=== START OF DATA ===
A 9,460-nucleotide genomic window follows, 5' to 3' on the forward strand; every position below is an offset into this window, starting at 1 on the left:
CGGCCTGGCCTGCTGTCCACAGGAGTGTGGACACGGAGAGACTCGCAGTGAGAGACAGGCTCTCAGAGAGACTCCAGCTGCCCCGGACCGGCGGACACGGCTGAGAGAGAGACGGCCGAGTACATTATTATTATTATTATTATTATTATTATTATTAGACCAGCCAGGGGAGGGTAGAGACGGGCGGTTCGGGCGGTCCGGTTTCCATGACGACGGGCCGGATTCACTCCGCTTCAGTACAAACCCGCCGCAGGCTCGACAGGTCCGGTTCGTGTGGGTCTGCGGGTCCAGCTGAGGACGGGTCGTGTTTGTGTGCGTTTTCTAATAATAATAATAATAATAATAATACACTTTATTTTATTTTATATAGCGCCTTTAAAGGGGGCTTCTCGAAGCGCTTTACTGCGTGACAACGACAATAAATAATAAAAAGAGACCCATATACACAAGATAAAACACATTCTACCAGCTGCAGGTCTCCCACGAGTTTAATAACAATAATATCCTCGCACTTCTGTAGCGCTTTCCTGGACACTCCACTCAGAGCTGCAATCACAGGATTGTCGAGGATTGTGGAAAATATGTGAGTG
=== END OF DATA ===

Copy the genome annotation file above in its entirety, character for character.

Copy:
A 9,460-nucleotide genomic window follows, 5' to 3' on the forward strand; every position below is an offset into this window, starting at 1 on the left:
CGGCCTGGCCTGCTGTCCACAGGAGTGTGGACACGGAGAGACTCGCAGTGAGAGACAGGCTCTCAGAGAGACTCCAGCTGCCCCGGACCGGCGGACACGGCTGAGAGAGAGACGGCCGAGTACATTATTATTATTATTATTATTATTATTATTATTAGACCAGCCAGGGGAGGGTAGAGACGGGCGGTTCGGGCGGTCCGGTTTCCATGACGACGGGCCGGATTCACTCCGCTTCAGTACAAACCCGCCGCAGGCTCGACAGGTCCGGTTCGTGTGGGTCTGCGGGTCCAGCTGAGGACGGGTCGTGTTTGTGTGCGTTTTCTAATAATAATAATAATAATAATAATACACTTTATTTTATTTTATATAGCGCCTTTAAAGGGGGCTTCTCGAAGCGCTTTACTGCGTGACAACGACAATAAATAATAAAAAGAGACCCATATACACAAGATAAAACACATTCTACCAGCTGCAGGTCTCCCACGAGTTTAATAACAATAATATCCTCGCACTTCTGTAGCGCTTTCCTGGACACTCCACTCAGAGCTGCAATCACAGGATTGTCGAGGATTGTGGAAAATATGTGAGTG